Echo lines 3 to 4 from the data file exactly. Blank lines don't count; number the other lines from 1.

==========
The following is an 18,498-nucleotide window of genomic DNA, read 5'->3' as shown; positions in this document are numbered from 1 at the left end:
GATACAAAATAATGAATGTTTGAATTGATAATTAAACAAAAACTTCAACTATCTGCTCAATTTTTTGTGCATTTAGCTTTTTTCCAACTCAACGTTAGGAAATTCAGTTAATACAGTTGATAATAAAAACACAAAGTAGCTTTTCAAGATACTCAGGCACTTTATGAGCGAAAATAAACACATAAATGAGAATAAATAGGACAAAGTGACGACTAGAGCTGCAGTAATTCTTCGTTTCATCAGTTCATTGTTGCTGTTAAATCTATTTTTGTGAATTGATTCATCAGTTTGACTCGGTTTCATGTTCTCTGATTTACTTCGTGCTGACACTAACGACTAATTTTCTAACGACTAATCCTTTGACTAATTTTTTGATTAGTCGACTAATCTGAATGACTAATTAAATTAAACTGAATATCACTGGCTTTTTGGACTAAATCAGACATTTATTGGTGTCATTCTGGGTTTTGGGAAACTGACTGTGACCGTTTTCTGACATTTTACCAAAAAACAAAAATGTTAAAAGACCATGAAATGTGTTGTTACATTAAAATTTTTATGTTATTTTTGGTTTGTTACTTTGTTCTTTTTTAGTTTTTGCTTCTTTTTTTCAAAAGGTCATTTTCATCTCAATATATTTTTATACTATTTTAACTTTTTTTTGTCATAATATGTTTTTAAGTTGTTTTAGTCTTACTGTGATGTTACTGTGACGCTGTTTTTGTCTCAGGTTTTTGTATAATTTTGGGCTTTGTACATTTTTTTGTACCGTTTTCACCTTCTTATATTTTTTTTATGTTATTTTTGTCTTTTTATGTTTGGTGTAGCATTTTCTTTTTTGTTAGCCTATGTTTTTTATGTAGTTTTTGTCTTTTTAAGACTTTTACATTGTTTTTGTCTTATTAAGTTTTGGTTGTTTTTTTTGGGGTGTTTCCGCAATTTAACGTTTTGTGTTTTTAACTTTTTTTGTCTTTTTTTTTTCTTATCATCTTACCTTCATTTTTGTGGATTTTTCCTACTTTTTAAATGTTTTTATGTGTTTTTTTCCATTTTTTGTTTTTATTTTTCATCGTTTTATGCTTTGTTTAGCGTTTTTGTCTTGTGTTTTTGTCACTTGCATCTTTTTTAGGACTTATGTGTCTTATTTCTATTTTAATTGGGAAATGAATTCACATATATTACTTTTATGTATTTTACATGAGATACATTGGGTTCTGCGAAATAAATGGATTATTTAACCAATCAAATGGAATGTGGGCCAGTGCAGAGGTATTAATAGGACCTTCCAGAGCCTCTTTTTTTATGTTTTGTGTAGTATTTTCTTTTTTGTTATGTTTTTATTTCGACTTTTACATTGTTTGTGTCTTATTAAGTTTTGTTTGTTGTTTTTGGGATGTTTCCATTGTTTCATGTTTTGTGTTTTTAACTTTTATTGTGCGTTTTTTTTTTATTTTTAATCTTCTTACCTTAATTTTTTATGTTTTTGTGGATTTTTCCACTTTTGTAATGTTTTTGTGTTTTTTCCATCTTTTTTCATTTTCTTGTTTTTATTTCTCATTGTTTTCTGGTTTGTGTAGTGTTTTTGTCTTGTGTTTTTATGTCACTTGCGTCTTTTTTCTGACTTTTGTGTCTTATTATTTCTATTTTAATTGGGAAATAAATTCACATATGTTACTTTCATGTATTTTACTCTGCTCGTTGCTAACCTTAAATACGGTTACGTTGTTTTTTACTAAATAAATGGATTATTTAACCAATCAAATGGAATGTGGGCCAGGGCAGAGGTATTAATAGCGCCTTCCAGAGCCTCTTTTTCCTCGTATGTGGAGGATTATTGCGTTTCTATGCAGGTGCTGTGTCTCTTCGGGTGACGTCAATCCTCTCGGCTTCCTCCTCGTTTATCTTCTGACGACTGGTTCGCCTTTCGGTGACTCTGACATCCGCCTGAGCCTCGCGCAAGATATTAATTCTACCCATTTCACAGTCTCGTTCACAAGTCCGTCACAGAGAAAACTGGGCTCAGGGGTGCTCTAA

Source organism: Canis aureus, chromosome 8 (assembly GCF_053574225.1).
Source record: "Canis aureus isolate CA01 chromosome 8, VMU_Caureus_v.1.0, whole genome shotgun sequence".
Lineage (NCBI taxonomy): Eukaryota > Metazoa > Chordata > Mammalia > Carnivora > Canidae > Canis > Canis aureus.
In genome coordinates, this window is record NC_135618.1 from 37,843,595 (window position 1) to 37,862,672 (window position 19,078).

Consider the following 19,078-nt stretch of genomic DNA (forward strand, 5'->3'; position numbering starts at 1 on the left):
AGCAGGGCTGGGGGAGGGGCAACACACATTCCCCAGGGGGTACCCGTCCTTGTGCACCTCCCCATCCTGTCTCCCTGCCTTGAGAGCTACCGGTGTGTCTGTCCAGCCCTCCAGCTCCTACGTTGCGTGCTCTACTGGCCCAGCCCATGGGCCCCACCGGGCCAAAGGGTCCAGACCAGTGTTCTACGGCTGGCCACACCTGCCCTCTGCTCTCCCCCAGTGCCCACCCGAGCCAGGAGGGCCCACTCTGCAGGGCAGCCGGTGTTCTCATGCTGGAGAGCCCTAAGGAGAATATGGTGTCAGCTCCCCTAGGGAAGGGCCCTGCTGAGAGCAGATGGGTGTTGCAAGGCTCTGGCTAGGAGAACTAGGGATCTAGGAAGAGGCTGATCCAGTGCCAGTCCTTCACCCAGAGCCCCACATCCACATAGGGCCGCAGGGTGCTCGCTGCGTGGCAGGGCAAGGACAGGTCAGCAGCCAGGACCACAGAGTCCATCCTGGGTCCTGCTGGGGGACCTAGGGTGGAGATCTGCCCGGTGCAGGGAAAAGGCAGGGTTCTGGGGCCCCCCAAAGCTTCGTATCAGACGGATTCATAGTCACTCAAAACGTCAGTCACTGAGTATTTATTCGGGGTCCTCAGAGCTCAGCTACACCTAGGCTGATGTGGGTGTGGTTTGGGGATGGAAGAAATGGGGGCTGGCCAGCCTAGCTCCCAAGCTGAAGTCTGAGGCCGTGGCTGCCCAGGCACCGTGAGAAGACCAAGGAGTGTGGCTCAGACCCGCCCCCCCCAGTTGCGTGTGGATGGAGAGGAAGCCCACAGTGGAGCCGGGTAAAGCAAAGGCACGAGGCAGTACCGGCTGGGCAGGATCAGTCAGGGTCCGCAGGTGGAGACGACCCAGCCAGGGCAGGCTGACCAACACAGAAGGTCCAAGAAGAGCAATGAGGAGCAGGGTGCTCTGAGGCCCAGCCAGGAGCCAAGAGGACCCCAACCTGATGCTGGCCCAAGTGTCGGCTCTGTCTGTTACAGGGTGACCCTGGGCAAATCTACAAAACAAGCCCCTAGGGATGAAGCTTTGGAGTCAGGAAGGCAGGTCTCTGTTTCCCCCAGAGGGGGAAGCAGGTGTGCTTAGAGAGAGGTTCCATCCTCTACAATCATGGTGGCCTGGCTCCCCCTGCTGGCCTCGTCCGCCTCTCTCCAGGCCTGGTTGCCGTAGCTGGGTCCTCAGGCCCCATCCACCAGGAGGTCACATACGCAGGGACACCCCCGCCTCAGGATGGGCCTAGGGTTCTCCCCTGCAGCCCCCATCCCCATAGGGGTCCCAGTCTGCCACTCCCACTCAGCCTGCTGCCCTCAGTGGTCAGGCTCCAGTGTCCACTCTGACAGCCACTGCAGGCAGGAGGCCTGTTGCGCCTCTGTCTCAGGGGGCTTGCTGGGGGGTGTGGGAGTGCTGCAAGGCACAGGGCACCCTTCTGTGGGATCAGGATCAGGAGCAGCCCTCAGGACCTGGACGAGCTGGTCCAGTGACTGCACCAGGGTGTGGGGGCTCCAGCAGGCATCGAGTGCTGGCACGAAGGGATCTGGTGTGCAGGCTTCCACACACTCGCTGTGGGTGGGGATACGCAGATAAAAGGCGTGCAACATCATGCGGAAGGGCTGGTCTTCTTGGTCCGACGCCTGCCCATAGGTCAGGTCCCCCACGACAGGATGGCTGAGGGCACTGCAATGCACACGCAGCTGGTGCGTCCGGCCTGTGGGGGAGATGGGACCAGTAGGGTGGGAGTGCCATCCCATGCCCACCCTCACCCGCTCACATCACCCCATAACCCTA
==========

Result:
Source organism: Canis aureus, chromosome 8 (assembly GCF_053574225.1).
Source record: "Canis aureus isolate CA01 chromosome 8, VMU_Caureus_v.1.0, whole genome shotgun sequence".